Rudolf Carnap - Question Quotes
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Logic is not concerned with human behavior in the same sense that physiology, psychology, and social sciences are concerned with it. These sciences formulate laws or universal statements which have as their subject matter human activities as processes in time. Logic, on the contrary, is concerned with relations between factual sentences (or thoughts). If logic ever discusses the truth of factual sentences it does so only conditionally, somewhat as follows: if such-and-such a sentence is true, then such-and-such another sentence is true. Logic itself does not decide whether the first sentence is true, but surrenders that question to one or the other of the empirical sciences.
To be sure, we have to face at this point an important question; but it is a practical, not a theoretical question; it is the question of whether or not to accept the new linguistic forms. The acceptance cannot be judged as being either true or false because it is not an assertion. It can only be judged as being more or less expedient, fruitful, conducive to the aim for which the language is intended. Judgments of this kind supply the motivation for the decision of accepting or rejecting the kind of entities.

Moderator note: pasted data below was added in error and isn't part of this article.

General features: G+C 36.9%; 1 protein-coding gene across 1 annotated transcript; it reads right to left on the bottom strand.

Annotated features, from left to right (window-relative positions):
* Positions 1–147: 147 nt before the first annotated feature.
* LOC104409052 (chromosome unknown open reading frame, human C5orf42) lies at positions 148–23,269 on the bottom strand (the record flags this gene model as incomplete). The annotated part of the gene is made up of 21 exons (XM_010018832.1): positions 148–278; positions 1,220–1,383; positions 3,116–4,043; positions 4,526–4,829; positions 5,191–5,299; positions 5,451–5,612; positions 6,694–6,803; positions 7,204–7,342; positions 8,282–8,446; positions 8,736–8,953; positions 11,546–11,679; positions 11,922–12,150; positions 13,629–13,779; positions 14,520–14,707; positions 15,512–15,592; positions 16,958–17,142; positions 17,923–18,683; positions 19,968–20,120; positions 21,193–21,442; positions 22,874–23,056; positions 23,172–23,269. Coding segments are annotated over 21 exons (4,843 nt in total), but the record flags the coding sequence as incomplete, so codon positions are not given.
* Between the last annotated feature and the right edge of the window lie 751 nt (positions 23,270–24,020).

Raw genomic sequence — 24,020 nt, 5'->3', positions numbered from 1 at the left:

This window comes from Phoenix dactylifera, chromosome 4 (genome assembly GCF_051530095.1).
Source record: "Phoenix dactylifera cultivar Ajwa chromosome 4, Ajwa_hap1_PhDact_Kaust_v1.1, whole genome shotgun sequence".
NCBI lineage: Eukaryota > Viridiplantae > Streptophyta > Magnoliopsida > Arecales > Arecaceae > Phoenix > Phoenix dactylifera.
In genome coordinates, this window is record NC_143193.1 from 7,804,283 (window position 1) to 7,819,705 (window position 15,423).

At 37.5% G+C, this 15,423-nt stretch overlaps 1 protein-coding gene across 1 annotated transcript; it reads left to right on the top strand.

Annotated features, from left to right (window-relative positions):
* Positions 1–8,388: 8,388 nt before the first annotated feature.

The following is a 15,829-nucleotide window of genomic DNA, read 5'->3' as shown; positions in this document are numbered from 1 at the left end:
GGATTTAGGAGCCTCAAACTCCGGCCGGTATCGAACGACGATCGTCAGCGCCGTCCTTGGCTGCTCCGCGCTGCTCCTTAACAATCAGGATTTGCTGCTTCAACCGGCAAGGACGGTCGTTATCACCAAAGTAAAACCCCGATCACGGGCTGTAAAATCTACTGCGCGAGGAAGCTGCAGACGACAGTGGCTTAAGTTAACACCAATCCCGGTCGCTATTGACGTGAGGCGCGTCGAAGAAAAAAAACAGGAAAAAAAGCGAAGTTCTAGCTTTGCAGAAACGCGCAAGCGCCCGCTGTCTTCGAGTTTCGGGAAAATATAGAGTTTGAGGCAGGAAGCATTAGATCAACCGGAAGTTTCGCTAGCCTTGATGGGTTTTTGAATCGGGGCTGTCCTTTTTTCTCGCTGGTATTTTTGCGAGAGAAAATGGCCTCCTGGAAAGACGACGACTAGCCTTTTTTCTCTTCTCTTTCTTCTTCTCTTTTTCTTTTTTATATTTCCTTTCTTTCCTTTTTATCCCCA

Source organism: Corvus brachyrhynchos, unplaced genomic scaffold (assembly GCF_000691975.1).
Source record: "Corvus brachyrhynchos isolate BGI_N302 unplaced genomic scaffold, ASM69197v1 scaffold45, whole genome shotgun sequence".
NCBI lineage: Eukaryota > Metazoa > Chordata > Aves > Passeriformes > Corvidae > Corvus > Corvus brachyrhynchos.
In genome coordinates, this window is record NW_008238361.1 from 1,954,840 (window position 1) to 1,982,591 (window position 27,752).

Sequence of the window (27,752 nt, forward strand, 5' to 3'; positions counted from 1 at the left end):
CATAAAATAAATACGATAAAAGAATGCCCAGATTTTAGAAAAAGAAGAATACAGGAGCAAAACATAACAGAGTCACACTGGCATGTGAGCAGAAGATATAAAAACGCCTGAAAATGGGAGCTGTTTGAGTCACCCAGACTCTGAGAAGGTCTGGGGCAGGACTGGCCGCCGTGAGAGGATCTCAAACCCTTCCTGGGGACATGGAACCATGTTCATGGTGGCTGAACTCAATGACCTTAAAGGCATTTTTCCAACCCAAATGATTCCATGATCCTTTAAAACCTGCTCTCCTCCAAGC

For those who want to develop or use semantical methods, the decisive question is not the alleged ontological question of the existence of abstract entities but rather the question whether the rise of abstract linguistic forms or, in technical terms, the use of variables beyond those for things (or phenomenal data), is expedient and fruitful for the purposes for which semantical analyses are made, viz. the analysis, interpretation, clarification, or construction of languages of communication, especially languages of science.
According to this view, the sentences of metaphysics are pseudo-sentences which on logical analysis are proved to be either empty phrases or phrases which violate the rules of syntax. Of the so-called philosophical problems, the only questions which have any meaning are those of the logic of science. To share this view is to substitute logical syntax for philosophy.